The data indicate that leaflet development is sensitive to perturbation of RLI2-dependent aspects of cellular growth, and link ribosome function with dissected-leaf development, and highlights the potential of genetic studies in C. hirsuta to uncover novel gene functions.

Genetic control of compound leaf development in the mungbean (Vigna radiata L.)

The results suggested that HEL1 is a key factor coordinating distinct processes in the control of compound leaf development in mungbean and its related non-IRLC legumes and could inform breeding efforts in legumes generally.



Conservation and molecular dissection of ROUGH SHEATH2 and ASYMMETRIC LEAVES1 function in leaf development

Maize ROUGH SHEATH2 (RS2) and Arabidopsis ASYMMETRIC LEAVES1 (AS1) are orthologous Myb-related genes required for leaf development and act as negative regulators of class 1 KNOTTED1-like homeobox

A gene fusion at a homeobox locus: alterations in leaf shape and implications for morphological evolution.

This work describes here an instance of a spontaneously arisen fusion between a gene encoding a metabolic enzyme and a homeodomain protein, and suggests that such phenomena may have played a role in the evolution of form.

The rough sheath2 gene negatively regulates homeobox gene expression during maize leaf development.

It is proposed that thers2 gene product acts to repress knox gene expression and that rs2 gene action is essential for the elaboration of normal leaf morphology.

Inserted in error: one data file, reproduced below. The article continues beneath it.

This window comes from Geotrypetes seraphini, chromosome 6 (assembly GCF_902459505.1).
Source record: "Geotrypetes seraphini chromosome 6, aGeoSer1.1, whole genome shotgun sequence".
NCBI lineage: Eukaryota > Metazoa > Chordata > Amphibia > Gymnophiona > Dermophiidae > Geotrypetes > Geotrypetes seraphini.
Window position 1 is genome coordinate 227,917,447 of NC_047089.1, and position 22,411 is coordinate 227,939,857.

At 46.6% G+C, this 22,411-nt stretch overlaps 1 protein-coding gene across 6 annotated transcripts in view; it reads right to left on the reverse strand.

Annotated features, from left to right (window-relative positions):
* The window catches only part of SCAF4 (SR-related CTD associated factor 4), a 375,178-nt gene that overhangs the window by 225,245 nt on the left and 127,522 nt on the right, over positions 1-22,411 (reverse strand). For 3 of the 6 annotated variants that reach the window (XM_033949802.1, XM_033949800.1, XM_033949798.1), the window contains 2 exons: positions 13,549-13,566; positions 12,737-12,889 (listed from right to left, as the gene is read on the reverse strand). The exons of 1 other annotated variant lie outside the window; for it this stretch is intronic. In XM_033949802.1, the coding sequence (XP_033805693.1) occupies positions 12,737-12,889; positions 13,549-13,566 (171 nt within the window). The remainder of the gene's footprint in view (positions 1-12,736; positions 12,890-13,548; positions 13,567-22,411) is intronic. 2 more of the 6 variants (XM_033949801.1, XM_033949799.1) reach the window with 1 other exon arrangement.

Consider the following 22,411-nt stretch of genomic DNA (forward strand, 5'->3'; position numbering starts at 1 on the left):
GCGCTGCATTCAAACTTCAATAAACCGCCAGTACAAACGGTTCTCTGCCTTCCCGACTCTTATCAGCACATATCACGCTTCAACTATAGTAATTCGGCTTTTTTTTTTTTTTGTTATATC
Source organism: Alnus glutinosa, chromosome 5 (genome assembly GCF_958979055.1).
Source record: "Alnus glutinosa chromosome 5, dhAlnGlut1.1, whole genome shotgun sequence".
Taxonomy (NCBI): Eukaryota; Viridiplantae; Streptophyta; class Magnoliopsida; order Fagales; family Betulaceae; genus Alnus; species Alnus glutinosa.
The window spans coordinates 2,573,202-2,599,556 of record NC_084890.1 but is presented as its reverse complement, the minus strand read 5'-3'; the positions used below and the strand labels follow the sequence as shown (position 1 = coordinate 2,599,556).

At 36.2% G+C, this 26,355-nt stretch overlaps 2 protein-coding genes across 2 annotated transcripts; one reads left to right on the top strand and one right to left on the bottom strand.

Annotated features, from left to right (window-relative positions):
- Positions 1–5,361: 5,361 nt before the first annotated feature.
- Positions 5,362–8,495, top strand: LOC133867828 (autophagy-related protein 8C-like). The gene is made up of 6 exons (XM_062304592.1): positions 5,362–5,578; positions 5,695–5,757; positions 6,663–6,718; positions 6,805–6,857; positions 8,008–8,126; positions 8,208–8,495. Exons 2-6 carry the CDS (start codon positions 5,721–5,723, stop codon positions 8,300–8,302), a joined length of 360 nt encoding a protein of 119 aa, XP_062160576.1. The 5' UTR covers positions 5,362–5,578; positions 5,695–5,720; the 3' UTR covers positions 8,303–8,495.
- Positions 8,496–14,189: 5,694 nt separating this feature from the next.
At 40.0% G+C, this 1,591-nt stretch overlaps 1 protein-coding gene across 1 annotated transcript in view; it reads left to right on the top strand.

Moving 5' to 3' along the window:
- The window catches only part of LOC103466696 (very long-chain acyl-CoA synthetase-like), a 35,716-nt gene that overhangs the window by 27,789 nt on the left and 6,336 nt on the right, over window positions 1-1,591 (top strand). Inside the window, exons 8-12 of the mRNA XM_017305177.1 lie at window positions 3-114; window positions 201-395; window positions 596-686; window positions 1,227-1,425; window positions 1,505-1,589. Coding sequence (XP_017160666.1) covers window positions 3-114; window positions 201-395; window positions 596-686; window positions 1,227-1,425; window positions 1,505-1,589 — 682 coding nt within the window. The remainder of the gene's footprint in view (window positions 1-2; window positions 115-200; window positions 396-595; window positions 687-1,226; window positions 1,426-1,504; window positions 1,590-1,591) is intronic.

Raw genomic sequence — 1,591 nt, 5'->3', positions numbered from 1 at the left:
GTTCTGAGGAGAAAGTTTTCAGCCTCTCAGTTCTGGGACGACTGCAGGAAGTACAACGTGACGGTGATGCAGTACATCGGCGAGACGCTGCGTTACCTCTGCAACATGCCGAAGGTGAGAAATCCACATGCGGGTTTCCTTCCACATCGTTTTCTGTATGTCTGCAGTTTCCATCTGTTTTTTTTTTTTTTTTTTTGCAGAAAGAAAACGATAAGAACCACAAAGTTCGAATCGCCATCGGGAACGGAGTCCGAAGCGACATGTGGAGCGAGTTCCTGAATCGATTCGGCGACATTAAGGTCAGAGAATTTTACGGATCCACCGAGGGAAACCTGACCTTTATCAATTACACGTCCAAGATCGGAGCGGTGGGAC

The role of JAGGED in shaping lateral organs

The role of JAGGED, a gene that encodes a protein with a single C2H2 zinc-finger domain, in controlling the morphogenesis of lateral organs in Arabidopsis thaliana is characterized and it is shown that J AGGED suppresses the premature differentiation of tissues, which is necessary for the formation of the distal region.

KNAT1 induces lobed leaves with ectopic meristems when overexpressed in Arabidopsis.

It is shown that ectopic expression of KNAT1 in Arabidopsis transforms simple leaves into lobed leaves, and further suggest that kn1-related genes may have played a role in the evolution of leaf diversity.

A dominant mutation in the maize homeobox gene, Knotted-1, causes its ectopic expression in leaf cells with altered fates.

Kn1 functions in its wild-type context as a regulator of cell determination and apparently alters the fates of leaf cells in which it is ectopically expressed from an early stage of leaf development.

Mechanisms that control knox gene expression in the Arabidopsis shoot.

It is suggested that AS1 and AS2 promote leaf differentiation through repression of knox expression in leaves, and that SE and PKL globally restrict the competence to respond to genes that promote morphogenesis.

Analysis of the Competence to Respond to KNOTTED1 Activity in Arabidopsis Leaves Using a Steroid Induction System1

It is demonstrated that lobed leaf morphology is produced in a dose-dependent manner, indicating that the amount of KN1 quantitatively affects the severity of lobing.

Genetic interactions among floral homeotic genes of Arabidopsis.

The phenotypes of multiple mutant lines indicate that the wild-type products of the AGAMOUS and APETALA2 genes interact antagonistically, and a model is proposed that suggests that the products of these homeotic genes are each active in fields occupying two adjacent whorls.